Oneonta Gorge

From Wikipedia, the free encyclopedia
Jump to navigation Jump to search
Map all coordinates using: OpenStreetMap 
Download coordinates as: KML
Lower Oneonta Falls
Oneonta Gorge Falls
ONEONTA GORGE. VIEW TOWARD FALLS. - Historic Columbia River Highway, Troutdale, Multnomah County, OR HAER ORE,26-TROUT.V,1-58.tif
Location45°35′08″N 122°04′22″W / 45.58556°N 122.07278°W / 45.58556; -122.07278 (Lower Oneonta Falls) Multnomah County, Oregon, United States
TypePlunge
Total height100 feet (30 m)[1]
Number of drops1
Middle Oneonta Falls
Oneonta Falls
Location45°35′07″N 122°04′22″W / 45.58515°N 122.07279°W / 45.58515; -122.07279 (Middle Oneonta Falls) Multnomah County, Oregon, United States
TypeHorsetail
Total height24 feet (7.3 m)[2]
Number of drops1
Average
flow rate
150.0 cfs
Upper Oneonta Falls
Oneonta Falls
Location45°34′56″N 122°04′22″W / 45.58235°N 122.07278°W / 45.58235; -122.07278 (Upper Oneonta Falls) Multnomah County, Oregon (no trail access)
TypePlunge
Total height65 feet (20 m)[3]
Number of drops1
Average
flow rate
100.0 cfs
Triple Falls
Lower Oneonta Falls, Oneonta Gorge Falls
Location45°34′43″N 122°04′20″W / 45.57861°N 122.07222°W / 45.57861; -122.07222 (Triple Falls) Multnomah County, Oregon, United States
TypeSegmented
Total height64 feet (20 m)[4]
Number of drops1
Average
flow rate
200 cfs

Oneonta Gorge is a scenic gorge located in the Columbia River Gorge area of the American state of Oregon. The U.S. Forest Service has designated it as a botanical area because of the unique aquatic and woodland plants that grow there. Exposed walls of 25-million-year-old (Miocene epoch) basalt are home to a wide variety of ferns, mosses, hepatics, and lichens, many of which grow only in the Columbia River Gorge. Oneonta Gorge with its 50 species of wildflowers, flowering shrubs and trees has been described as "one of the true dramatic chasms in the state."[5]

There are four major waterfalls on Oneonta Creek as it runs through the gorge. Middle Oneonta Falls can be seen clearly from a footpath and is very often mistaken for the upper or lower falls. The lower gorge (a slot canyon) has been preserved as a natural habitat, so there is no boardwalk or footpath through it as such. Thus, Lower Oneonta Falls can only be seen by walking upstream from the creek's outlet at the Historic Columbia River Highway. To get to a vantage point where the entire lower falls is visible may require wading through water that in some places can be shoulders-deep, depending on the season and the relative amount of snow melt. The upper falls are about a mile upstream from the middle falls and require scrambling up the creek or climbing down a canyon wall to view. The fourth falls which is "Triple falls" can be viewed from several vantage points on the upper trails in the canyon.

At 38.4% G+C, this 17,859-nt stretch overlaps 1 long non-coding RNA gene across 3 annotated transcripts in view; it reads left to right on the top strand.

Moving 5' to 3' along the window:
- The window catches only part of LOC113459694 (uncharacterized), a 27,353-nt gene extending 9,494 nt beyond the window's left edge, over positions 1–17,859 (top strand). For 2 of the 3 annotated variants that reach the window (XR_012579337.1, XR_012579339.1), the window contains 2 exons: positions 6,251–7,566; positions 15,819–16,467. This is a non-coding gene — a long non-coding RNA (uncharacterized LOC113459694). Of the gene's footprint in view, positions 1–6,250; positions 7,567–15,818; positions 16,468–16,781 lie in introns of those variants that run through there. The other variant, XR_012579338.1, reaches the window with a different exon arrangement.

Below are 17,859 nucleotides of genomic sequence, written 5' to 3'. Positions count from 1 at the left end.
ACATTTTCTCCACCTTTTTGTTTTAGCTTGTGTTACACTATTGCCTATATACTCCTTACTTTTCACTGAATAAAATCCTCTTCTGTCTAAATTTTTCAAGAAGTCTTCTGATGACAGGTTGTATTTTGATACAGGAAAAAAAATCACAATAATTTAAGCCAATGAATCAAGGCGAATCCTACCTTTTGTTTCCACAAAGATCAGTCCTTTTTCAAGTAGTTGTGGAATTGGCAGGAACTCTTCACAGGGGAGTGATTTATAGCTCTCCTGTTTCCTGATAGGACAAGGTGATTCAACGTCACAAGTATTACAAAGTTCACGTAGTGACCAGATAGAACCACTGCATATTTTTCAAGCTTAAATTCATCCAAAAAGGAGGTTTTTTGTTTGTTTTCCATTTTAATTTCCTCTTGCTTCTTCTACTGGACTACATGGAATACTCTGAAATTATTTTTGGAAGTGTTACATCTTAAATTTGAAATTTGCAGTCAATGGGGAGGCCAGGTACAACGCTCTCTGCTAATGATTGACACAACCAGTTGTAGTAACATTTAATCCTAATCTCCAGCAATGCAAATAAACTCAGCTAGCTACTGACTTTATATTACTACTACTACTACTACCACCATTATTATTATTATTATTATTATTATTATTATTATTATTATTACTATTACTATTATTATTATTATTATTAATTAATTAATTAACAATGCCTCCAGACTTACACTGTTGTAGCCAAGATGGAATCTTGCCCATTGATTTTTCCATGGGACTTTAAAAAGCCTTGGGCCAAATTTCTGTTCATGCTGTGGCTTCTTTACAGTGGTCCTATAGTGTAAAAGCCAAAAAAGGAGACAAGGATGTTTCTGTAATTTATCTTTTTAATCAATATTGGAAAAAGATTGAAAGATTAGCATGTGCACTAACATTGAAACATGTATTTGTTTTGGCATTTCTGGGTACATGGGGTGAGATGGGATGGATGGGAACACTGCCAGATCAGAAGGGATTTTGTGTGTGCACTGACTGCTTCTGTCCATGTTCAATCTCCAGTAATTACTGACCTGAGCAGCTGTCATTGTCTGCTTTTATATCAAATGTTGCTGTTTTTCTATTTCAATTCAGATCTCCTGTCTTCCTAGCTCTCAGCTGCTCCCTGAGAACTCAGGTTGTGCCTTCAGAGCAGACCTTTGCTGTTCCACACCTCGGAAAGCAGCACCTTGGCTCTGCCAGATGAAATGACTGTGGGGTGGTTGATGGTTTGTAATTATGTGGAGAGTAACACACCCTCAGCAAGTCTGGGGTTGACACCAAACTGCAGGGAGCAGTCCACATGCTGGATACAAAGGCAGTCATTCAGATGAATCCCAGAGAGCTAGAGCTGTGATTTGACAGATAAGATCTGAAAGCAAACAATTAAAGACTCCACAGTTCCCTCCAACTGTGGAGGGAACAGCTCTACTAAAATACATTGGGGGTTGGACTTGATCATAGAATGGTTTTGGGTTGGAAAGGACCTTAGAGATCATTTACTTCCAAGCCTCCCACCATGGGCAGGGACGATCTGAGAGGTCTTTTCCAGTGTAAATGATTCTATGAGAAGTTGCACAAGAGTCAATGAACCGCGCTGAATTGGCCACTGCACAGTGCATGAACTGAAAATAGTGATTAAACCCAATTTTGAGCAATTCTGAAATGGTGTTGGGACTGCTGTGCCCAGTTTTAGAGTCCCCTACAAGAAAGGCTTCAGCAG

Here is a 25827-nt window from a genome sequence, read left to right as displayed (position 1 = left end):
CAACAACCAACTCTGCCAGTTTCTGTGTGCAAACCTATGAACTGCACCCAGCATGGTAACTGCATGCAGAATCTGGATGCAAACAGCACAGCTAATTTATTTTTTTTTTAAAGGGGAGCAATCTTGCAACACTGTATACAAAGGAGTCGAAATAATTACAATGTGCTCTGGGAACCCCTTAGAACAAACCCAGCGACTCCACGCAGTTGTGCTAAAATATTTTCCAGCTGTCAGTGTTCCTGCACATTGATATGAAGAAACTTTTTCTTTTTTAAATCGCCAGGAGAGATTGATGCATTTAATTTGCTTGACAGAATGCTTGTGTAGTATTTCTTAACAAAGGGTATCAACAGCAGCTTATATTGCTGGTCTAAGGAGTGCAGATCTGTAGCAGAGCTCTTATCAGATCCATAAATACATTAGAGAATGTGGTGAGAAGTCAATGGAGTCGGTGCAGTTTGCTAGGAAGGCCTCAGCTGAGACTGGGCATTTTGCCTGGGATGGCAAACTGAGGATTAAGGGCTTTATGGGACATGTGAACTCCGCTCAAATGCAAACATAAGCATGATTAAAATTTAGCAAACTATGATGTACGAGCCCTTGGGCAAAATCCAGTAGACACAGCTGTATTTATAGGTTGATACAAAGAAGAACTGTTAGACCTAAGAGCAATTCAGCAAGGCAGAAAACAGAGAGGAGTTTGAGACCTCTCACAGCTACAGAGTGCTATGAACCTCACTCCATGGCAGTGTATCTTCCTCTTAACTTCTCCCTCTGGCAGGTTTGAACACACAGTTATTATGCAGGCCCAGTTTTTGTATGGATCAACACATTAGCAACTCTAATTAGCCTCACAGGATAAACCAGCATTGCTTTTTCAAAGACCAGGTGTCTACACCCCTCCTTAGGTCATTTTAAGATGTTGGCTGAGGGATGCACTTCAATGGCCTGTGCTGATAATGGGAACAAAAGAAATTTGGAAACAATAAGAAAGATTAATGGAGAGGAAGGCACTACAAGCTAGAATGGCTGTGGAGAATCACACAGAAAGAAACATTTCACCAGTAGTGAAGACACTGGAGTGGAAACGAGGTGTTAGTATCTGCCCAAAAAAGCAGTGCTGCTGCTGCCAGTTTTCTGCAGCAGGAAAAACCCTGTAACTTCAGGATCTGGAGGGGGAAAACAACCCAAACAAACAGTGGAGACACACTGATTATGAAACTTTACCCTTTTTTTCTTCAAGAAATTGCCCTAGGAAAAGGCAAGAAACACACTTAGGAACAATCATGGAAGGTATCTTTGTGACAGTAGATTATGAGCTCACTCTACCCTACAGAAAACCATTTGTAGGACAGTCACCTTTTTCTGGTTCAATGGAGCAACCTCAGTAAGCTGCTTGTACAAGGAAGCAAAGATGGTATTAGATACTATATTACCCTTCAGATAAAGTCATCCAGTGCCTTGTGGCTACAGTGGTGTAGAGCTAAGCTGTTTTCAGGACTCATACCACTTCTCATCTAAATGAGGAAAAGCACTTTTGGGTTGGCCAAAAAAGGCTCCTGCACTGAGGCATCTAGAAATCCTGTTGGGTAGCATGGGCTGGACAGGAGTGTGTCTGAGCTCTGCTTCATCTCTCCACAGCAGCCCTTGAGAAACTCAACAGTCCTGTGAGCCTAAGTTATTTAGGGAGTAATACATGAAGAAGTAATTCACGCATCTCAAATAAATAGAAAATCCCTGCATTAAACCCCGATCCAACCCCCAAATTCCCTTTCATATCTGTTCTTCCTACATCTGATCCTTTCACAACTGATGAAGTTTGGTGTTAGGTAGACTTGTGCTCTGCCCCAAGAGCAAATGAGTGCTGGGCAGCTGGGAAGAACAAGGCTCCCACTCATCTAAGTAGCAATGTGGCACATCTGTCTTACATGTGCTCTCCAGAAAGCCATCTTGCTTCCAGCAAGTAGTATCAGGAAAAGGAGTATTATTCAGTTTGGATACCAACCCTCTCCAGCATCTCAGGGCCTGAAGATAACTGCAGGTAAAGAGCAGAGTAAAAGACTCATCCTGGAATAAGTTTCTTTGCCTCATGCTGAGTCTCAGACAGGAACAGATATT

The trail has issues due to natural as well as human impacts. In the late 1990s, the stream was partially occluded when three large boulders (the size of "pickup trucks") tumbled into the stream.[6] Subsequently, a log jam has formed in the midst of the slot canyon.[7] This has created a hazard for hikers, which led to a fatality in 2011.[8]

As of November 2020, trails providing access to the waterfalls remain closed due to damage from the 2017 Eagle Creek Fire.[9]

The Oneonta Gorge was first photographed by Carleton Eugene Watkins, a native of Oneonta, New York, who had traveled west in 1851 during the time of the California Gold Rush. Watkins named the Oneonta Falls after his hometown.[10]

Gallery[edit]

References[edit]

  1. ^ "Northwest Waterfall Survey: Lower Oneonta Falls". March 19, 2017. Retrieved November 3, 2020.
  2. ^ "Northwest Waterfall Survey: Middle Oneonta Falls". March 19, 2017. Retrieved November 3, 2020.
  3. ^ "Northwest Waterfall Survey: Upper Oneonta Falls". March 19, 2017. Retrieved November 3, 2020.
  4. ^ "Northwest Waterfall Survey: Triple Falls". March 19, 2017. Retrieved November 3, 2020.
  5. ^ Ralph Friedman (1990). In Search of Western Oregon. Caldwell, Idaho: The Caxton Printers. p. 313. ISBN 0-87004-332-3.
  6. ^ Tom Kloster (May 30, 2011). "Let's clear the logjam at Oneonta Gorge". Retrieved November 3, 2020.
  7. ^ "Slideshow: Oneonta Gorge". NW Life. Oregon Public Broadcast. Aug 9, 2012.
  8. ^ "Hiker dies after 'freak accident' in Gorge". KGW. May 19, 2011.
  9. ^ "Oneonta Trailhead". US Forest Service. Retrieved November 3, 2020. Current Conditions: Closed indefinitely due to hazards and unstable conditions from a 2017 fire.
  10. ^ "Oneonta/USA". Greater Oneonta Historical Society. Retrieved 2009-06-20.

External links[edit]

Coordinates: 45°35′23″N 122°04′31″W / 45.58967°N 122.07527°W / 45.58967; -122.07527